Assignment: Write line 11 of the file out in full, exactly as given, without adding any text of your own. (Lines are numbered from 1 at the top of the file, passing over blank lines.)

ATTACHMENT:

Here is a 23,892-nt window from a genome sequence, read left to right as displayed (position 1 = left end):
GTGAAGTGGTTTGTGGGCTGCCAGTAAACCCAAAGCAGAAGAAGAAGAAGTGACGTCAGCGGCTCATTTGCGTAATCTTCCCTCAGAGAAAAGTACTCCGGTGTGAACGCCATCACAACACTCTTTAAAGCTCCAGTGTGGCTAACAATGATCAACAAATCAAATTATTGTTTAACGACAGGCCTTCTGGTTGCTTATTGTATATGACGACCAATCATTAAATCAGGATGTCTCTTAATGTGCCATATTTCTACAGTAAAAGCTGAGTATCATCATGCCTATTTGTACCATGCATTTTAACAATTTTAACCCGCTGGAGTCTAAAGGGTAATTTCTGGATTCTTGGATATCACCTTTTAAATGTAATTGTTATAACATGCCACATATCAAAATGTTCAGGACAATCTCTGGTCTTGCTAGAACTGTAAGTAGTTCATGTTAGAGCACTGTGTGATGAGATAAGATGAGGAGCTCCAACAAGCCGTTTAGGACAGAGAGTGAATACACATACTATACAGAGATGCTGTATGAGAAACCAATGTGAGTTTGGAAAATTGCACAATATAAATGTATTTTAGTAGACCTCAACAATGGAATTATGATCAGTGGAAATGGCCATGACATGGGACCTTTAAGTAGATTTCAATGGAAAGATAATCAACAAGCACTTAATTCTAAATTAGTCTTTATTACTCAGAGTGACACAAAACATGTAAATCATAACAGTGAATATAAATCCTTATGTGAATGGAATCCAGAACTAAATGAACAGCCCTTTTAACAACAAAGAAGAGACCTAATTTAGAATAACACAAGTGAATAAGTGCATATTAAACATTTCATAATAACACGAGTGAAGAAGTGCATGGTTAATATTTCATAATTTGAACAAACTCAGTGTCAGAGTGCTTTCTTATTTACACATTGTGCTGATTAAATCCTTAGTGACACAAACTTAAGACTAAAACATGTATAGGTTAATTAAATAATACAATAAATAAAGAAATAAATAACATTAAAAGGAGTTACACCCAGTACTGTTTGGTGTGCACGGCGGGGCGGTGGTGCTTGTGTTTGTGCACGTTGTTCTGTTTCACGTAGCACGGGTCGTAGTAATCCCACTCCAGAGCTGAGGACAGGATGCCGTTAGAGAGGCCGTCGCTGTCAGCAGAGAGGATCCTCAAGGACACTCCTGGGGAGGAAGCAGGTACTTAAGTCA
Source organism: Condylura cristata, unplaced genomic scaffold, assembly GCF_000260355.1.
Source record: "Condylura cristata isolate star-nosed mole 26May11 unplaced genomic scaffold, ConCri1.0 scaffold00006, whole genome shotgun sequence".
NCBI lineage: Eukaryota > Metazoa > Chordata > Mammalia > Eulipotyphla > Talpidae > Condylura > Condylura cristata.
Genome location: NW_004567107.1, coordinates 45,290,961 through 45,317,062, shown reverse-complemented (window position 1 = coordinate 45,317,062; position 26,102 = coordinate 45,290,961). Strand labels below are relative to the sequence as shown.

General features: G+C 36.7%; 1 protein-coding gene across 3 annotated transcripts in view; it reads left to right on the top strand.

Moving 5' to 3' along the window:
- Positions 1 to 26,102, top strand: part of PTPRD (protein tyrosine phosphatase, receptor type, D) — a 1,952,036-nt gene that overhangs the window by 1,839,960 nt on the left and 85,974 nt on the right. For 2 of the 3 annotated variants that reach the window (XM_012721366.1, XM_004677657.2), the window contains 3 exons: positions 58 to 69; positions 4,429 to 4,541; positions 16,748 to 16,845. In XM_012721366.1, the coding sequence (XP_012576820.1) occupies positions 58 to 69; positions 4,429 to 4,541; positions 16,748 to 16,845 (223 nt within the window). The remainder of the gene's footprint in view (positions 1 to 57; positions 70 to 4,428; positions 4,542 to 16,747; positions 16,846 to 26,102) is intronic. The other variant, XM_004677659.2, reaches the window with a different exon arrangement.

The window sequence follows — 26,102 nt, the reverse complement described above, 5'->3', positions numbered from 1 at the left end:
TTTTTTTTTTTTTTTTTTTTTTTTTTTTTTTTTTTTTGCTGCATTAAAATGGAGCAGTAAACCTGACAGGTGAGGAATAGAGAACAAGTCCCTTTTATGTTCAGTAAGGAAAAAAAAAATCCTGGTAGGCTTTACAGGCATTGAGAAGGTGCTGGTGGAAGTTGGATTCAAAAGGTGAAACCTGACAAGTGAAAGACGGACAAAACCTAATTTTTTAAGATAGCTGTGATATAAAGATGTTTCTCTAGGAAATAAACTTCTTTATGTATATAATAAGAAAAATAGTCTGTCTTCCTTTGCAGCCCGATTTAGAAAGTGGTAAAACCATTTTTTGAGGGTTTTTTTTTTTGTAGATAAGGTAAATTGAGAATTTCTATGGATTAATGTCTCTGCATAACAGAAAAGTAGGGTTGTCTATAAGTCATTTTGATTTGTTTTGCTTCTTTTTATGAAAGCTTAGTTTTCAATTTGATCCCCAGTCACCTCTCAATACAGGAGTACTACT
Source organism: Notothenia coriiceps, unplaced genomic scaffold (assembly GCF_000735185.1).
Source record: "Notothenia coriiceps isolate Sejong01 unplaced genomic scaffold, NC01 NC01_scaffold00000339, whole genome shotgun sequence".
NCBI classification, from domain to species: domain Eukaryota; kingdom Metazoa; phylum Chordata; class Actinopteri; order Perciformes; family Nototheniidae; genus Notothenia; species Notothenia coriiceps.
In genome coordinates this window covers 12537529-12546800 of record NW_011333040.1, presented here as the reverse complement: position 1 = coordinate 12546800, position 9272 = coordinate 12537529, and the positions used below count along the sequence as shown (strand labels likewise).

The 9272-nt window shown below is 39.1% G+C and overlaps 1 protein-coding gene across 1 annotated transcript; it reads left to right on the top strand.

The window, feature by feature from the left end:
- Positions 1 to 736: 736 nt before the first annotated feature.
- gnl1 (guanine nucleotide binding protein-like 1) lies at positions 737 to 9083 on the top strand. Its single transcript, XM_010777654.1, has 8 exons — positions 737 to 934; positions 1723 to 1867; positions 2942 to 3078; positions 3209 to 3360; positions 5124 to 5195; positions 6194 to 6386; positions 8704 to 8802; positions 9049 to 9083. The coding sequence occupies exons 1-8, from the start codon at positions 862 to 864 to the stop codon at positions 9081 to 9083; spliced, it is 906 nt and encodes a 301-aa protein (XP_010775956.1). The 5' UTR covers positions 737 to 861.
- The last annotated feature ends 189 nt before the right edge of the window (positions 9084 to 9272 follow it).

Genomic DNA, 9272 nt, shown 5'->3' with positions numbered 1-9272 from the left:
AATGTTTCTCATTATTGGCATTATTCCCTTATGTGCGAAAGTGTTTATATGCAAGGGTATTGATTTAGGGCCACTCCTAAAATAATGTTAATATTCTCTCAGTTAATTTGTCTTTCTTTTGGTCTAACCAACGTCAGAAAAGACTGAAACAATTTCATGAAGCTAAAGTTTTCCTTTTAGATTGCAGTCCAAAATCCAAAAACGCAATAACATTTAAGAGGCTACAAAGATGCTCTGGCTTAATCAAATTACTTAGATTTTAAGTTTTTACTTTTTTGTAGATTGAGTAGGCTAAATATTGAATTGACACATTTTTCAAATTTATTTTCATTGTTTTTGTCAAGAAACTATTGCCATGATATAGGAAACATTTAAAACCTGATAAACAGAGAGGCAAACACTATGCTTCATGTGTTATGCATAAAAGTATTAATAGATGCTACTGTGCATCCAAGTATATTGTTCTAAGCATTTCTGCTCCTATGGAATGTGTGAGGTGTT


TTTTTTTTTTTTTTTTTTTTTTTTTTTTTTTTTTTTTGCTGCATTAAAATGGAGCAGTAAACCTGACAGGTGAGGAATAGAGAACAAGTCCCTTTTATGTTCAGTAAGGAAAAAAAAAATCCTGGTAGGCTTTACAGGCATTGAGAAGGTGCTGGTGGAAGTTGGATTCAAAAGGTGAAACCTGACAAGTGAAAGACGGACAAAACCTAATTTTTTAAGATAGCTGTGATATAAAGATGTTTCTCTAGGAAATAAACTTCTTTATGTATATAATAAGAAAAATAGTCTGTCTTCCTTTGCAGCCCGATTTAGAAAGTGGTAAAACCATTTTTTGAGGGTTTTTTTTTTTGTAGATAAGGTAAATTGAGAATTTCTATGGATTAATGTCTCTGCATAACAGAAAAGTAGGGTTGTCTATAAGTCATTTTGATTTGTTTTGCTTCTTTTTATGAAAGCTTAGTTTTCAATTTGATCCCCAGTCACCTCTCAATACAGGAGTACTACT